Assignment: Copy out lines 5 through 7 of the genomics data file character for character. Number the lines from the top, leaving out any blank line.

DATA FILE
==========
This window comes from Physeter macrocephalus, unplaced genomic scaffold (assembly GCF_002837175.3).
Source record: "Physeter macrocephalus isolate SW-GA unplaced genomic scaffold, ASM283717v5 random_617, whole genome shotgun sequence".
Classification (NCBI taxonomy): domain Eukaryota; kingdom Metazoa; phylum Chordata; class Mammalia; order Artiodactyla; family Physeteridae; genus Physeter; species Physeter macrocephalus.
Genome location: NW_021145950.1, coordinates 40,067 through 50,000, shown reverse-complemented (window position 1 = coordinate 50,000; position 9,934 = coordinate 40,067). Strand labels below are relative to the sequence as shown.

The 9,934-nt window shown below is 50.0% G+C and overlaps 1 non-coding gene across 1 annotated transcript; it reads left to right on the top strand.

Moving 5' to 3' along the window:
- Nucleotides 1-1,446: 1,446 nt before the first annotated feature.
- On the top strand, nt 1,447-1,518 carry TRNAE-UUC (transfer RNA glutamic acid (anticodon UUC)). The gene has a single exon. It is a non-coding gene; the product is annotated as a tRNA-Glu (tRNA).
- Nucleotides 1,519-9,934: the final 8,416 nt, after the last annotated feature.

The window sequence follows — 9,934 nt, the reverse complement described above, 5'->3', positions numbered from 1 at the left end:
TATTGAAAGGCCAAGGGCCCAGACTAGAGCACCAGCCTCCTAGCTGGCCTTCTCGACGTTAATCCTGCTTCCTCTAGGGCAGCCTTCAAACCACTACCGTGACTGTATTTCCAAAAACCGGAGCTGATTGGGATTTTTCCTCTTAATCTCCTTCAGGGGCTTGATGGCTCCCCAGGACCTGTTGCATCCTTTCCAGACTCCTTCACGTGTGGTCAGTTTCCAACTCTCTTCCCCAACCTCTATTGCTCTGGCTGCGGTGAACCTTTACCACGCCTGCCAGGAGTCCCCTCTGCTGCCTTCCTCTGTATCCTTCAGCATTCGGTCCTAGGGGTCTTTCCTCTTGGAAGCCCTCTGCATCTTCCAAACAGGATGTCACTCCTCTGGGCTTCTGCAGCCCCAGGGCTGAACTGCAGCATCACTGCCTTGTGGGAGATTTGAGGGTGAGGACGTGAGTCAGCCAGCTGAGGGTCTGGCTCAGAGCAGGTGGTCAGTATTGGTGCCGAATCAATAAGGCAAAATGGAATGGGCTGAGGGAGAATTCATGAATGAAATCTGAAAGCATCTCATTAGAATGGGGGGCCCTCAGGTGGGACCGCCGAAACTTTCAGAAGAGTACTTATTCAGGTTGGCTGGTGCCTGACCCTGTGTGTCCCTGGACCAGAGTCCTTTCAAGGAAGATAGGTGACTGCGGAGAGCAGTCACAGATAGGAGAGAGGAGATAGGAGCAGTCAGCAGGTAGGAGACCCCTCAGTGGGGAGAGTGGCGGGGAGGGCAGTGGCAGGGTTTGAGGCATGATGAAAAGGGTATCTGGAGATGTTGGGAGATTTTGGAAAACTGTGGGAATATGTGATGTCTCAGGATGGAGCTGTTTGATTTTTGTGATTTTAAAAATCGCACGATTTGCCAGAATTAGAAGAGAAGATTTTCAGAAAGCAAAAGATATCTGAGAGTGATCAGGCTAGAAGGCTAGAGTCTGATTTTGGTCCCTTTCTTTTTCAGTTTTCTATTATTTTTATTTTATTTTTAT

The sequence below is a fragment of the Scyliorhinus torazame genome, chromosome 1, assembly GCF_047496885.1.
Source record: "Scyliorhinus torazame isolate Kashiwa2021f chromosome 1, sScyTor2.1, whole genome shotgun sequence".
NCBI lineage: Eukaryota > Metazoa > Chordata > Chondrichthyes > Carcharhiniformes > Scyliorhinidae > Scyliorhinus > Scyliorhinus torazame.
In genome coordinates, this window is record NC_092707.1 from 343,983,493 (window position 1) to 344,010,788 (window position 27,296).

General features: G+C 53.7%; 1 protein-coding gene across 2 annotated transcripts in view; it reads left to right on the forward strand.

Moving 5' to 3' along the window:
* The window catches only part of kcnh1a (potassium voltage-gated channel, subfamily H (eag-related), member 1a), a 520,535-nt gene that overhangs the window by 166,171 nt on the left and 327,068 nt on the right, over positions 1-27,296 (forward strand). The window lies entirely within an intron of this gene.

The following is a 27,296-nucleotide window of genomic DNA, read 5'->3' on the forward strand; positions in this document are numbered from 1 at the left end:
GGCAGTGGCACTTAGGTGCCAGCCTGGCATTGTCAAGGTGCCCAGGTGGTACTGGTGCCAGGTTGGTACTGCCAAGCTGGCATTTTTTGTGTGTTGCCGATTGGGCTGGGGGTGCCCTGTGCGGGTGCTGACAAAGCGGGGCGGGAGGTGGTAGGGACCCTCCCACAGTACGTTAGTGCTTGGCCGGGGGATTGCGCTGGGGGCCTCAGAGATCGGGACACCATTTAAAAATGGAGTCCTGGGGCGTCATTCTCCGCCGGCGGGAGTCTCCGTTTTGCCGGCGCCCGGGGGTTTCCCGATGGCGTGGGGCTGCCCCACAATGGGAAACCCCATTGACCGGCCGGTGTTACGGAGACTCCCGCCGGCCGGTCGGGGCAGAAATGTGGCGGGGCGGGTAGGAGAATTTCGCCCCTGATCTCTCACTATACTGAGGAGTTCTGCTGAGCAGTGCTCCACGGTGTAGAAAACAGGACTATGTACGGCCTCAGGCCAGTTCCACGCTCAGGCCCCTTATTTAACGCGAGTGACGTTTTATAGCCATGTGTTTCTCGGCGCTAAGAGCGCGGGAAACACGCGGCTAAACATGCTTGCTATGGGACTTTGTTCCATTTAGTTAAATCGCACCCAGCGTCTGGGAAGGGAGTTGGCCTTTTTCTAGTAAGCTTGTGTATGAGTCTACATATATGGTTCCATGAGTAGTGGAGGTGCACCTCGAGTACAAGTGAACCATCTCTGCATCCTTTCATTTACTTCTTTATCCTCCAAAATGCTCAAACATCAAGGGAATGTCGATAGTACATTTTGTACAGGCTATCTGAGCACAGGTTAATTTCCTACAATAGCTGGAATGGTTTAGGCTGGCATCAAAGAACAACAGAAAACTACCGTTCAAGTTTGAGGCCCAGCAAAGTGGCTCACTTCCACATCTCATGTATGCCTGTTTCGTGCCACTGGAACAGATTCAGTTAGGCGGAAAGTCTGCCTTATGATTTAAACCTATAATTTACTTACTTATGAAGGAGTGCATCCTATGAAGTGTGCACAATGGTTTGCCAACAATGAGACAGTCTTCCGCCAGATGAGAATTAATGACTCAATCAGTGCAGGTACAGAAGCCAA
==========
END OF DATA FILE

The 9,934-nt window shown below is 50.0% G+C and overlaps 1 non-coding gene across 1 annotated transcript; it reads left to right on the top strand.

Moving 5' to 3' along the window:
- Nucleotides 1-1,446: 1,446 nt before the first annotated feature.